Bathroom Renovation: Do’s and Dont’s to Remember

When it comes to renovating your bathroom, there are a few rights and wrongs you need to keep in mind, especially if you’re sticking to a budget or need a specific area or aspect to be fixed or highlighted. To help you with just that, here are a few do’s and dont’s you should keep in mind. Read on…

  • Hire a builder, not a plumber to manage your project. Plumbers can only see the pipework and install the fixtures, but a builder can see the entire project from start to finish, especially if you’re planning to remodel the entire bathroom.
  • Skip the DIY part, especially for the bathroom. There’s very little you can do yourself when it comes to redecorating your bathroom, and even if you try, you may end up spending a lot of time (and possibly money) and come up with something that isn’t even functional and durable for a long time.
  • Have a 20 per cent budget buffer in mind- things can get expensive when remodelling a home, and keeping an estimate of 20% higher cost can help you stick to your budget.
  • Avoid moving the pipework- you may be tempted to want to change the look of the entire space which may involve moving the pipework too, but if you do so, not only will it be more expensive and time-consuming, but it might not be good news for your wallet in terms of additional unexpected expenses.
  • Choose small, textured tiles for your shower floor if you’re planning to change the tiles. The texture and extra grouting will help prevent your feet from slipping once it is all soapy and wet.
  • Make sure you have a good bathroom fan for ventilation. Having a window is ideal, but if that is not workable, a fan can help provide ventilation and allow the humidity to escape properly.
  • Cover and resurface parts of your bathroom that you wish to change, instead of having them entirely removed and worked on. This will not just reduce the time and effort spent on them, but will also be a cost-effective solution.
  • Keep the tub only if you plan to use it. A lot of homes come with tubs installed already, but if you’re a shower person and don’t really use it, it doesn’t make sense having it at all. Instead, use that space to store your bathroom essentials and having it removed will also make your bathroom spacious.

Following these simple tips and tricks can work wonderfully and make your bathroom renovation project a success!

`Obsessed With Identity`: Chinese Architects Spark a New Discourse in Design

We’re designing it in China and having it made in Portugal. Why? Because it’s really just the best craft, we’ve seen so far. What we’re saying is that China needs to step out there and show the world that we can also design and create. It’s not about the world bringing the designs into China’s factory to make, but we’re bringing Chinese design out to the world to make.

Fake designer furniture

Why is it that normally respectable folks, who wouldn’t be caught dead wearing a fake Rolex, or carrying a fake Louis Vuitton, think it’s fine to fill their houses with fake designer furniture?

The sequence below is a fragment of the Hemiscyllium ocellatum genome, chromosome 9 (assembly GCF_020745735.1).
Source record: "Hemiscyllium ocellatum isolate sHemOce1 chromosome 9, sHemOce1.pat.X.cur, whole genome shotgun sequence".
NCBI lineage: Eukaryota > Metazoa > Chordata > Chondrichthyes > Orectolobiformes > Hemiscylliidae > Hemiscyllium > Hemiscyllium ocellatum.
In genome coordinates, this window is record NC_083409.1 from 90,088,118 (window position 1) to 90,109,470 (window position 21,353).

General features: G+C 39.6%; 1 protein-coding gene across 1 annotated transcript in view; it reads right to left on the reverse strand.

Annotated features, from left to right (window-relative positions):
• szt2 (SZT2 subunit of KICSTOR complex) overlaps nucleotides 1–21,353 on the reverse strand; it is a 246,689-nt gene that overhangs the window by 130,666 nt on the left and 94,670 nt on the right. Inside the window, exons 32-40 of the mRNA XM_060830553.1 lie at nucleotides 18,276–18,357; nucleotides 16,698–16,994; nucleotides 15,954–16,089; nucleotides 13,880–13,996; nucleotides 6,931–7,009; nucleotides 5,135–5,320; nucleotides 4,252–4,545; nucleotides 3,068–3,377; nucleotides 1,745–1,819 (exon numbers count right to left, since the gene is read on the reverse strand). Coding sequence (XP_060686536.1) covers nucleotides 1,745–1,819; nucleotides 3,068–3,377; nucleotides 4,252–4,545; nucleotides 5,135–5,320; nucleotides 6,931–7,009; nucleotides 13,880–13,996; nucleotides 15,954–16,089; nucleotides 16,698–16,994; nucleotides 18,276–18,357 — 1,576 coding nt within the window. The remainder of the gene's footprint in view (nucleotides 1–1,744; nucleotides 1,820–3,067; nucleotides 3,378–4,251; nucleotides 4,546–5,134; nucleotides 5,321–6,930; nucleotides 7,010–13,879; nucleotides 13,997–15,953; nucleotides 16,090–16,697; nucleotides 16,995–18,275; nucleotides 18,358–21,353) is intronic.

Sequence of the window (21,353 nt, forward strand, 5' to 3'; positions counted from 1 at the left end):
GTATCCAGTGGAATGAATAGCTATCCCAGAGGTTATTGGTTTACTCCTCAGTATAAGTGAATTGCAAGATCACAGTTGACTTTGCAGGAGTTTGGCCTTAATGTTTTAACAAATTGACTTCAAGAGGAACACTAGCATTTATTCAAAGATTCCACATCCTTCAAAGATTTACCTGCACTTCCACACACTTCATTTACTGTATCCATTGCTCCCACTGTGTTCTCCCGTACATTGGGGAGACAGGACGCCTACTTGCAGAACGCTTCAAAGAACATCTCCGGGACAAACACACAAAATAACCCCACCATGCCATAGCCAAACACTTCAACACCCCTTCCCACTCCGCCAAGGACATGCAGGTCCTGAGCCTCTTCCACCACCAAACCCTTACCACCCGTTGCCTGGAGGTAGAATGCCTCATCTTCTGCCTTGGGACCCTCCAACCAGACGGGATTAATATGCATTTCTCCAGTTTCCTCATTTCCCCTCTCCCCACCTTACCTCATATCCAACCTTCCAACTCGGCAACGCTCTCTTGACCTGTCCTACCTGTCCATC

Apart from the dubious ethics involved in stealing some impoverished Danish  designer’s hard work, and supporting a Chinese sweatshop industry where toddlers  are whipped until they make enough chair legs, isn’t there something terribly  desperate  about wanting a house full of cheap rip-offs?

Most of these fakes are so built down to a price they don’t even begin to approximate the quality and attention to detail of the real thing. There’s a  reason why a real Eames lounge chair will set you back the best part of six grand, while a papier-mache and sticky-tape version can be had for less than  $1000.

Celebrate Authentic Australian Design: Workshopped12 Exhibition

This year’s Workshopped exhibition – the 12th from the talented team – is themed ‘Local Design, Global Market: Be an international designer‘.

The event will showcase over 60 designers from around Australian plus guests from New Zealand and the USA.

Workshopped Director, Raymond Scott said, “We were overwhelmed with applications for this year’s exhibition  – there’s a great range of designs and a number we hope will make it to market.”

The Workshopped team passionately support authentic design and have a vision of there one day being an authentic Australian design in every Australian home.

The exhibition launch event – which has fast become one of Sydney’s leading design events – is on Wednesday 31st October – with over 800 members of the design industry expected to attend.

The exhibition then runs from Thursday 1st November through to Saturday 10th November and admission is free.7

Emeco sues Restoration Warehouse for stealing Navy Chair® Design

The Emeco Navy Chair® vs The Restoration Hardware ‘Naval Chair’.

Emeco, the genuine handcraft company based in Hanover, Pennsylvania, today sued home furnishing giant Restoration Hardware and its former CEO and present “Creator and Curator” Gary Friedman, asserting claims for trade dress and trademark counterfeiting and infringement.